The Traumatized Child has an advantage: thanks to this aspect, we can understand the pain and suffering of other people and empathize with them.
4. The Free or Natural Child.
When a child does not adapt to the expectations of his or her parents, but doesn’t riot, and simply does what he or she wants, it’s behaving like the Free or Natural Child. You feel like drawing, so you draw; you are tired of it, so you give up; you want to run, so you run. A kid in the neighborhood pushes you, you feel angry and push him back.
When an adult is in the state of the Free Child, he or she behaves in a relaxed manner and acts on one’s own desires. Thanks to this aspect, a person shares his or her affinities or dislikes with other people. This is where the true desires reside, this is the source of the creative energy. It’s the Free Child who feels and realizes what he or she wants to be in life, while the Adult aspect decides how to achieve that and acts.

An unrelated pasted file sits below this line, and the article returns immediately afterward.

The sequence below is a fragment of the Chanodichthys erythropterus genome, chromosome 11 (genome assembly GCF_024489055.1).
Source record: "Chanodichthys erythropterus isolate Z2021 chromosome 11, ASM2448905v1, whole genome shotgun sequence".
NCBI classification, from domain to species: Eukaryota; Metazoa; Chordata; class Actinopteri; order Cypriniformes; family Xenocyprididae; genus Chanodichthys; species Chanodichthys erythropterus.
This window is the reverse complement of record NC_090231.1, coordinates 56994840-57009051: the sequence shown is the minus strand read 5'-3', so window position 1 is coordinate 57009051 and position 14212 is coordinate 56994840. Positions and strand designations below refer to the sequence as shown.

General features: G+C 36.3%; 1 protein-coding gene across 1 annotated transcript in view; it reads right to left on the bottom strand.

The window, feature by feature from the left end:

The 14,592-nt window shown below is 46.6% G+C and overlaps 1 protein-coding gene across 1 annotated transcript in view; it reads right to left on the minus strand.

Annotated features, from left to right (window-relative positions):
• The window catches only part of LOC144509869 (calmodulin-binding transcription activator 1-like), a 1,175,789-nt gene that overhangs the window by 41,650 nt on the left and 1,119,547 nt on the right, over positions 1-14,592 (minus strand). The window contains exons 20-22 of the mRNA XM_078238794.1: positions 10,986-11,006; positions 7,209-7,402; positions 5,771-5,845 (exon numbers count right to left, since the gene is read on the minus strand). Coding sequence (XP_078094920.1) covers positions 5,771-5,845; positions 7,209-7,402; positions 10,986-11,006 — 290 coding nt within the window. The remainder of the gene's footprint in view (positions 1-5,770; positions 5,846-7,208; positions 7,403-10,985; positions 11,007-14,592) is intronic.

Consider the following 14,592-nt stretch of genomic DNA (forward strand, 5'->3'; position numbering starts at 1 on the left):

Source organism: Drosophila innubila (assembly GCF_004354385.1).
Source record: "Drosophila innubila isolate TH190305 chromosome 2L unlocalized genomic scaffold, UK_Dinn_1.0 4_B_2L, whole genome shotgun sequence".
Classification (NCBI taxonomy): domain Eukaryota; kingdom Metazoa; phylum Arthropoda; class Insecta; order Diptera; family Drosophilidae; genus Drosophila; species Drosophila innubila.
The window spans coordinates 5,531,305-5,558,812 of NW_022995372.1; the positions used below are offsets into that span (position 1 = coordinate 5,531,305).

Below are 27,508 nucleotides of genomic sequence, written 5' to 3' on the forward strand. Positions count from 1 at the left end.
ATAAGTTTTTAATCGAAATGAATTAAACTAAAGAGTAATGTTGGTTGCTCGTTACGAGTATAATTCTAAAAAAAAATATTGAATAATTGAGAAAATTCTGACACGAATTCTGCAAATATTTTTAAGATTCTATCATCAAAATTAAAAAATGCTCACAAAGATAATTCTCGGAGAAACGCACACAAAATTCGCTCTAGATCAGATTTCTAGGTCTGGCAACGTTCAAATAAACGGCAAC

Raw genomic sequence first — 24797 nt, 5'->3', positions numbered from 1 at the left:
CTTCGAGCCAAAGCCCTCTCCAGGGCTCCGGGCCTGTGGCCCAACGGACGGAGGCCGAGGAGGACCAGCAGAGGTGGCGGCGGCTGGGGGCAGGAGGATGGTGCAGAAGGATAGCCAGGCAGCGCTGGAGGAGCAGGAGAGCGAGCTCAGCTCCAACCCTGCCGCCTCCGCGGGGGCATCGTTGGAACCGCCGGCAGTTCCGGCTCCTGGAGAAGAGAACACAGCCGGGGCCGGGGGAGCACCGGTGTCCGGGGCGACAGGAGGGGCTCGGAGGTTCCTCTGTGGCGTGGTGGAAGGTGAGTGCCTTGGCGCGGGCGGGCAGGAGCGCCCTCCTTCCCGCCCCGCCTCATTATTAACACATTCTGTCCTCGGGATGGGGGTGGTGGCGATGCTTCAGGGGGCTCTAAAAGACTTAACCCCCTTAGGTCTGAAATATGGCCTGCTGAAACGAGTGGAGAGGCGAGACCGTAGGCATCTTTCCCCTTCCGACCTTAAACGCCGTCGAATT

When a parent is playing with their child, he or she enters the state of the Natural Child and can enjoy the process, so the game works out. Playing with a kid while being in the Adult aspect is boring and difficult.
However, this resourceful and bright aspect of our personality has an inflection point. If all the impulses of the Child are realized, a person can start to ignore the table manners. Guided by the Free Child, one can drive at a very high speed, which is illegal. Some people constantly live in the state of this Child, and it’s difficult for them to make decisions, to take responsibility for their own life, to earn money, etc.